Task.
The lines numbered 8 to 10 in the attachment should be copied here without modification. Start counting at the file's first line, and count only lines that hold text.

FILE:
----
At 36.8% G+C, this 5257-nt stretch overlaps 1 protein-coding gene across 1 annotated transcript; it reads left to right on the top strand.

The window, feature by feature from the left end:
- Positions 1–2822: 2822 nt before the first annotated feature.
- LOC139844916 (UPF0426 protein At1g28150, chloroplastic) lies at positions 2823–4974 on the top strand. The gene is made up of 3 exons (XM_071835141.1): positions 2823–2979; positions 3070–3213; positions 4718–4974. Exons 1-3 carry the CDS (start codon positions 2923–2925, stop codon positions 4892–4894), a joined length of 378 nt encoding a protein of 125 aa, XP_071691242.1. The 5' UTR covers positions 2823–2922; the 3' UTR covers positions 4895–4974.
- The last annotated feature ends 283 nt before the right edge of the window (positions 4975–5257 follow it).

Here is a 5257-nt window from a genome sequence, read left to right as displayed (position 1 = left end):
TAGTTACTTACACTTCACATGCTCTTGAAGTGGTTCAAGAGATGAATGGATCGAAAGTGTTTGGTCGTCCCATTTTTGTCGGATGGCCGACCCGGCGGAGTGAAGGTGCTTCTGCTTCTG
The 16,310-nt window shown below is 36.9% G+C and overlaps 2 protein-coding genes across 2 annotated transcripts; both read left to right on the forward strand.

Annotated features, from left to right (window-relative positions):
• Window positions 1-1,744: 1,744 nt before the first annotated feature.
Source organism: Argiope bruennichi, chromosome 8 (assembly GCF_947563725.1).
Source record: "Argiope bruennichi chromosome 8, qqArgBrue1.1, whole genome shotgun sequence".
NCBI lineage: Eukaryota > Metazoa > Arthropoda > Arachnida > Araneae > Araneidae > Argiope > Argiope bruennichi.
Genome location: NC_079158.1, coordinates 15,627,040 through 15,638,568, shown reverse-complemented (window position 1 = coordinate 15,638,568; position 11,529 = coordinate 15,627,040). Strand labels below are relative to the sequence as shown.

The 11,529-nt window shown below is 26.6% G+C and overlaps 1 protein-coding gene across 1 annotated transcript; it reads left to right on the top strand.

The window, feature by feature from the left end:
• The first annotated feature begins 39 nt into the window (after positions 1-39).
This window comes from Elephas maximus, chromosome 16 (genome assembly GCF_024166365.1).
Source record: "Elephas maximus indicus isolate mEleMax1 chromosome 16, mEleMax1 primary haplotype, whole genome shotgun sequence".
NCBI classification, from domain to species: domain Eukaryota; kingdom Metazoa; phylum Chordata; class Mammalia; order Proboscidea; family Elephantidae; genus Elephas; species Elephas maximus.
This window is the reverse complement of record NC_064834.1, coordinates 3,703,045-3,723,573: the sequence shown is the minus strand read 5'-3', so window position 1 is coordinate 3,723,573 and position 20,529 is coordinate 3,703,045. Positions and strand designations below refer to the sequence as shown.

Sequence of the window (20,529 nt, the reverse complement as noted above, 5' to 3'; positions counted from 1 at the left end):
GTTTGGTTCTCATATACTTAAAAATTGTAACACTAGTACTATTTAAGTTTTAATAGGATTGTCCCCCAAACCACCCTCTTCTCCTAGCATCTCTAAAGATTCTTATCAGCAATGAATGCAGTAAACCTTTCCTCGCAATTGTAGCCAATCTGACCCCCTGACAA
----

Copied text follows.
The 16,310-nt window shown below is 36.9% G+C and overlaps 2 protein-coding genes across 2 annotated transcripts; both read left to right on the forward strand.

Annotated features, from left to right (window-relative positions):
• Window positions 1-1,744: 1,744 nt before the first annotated feature.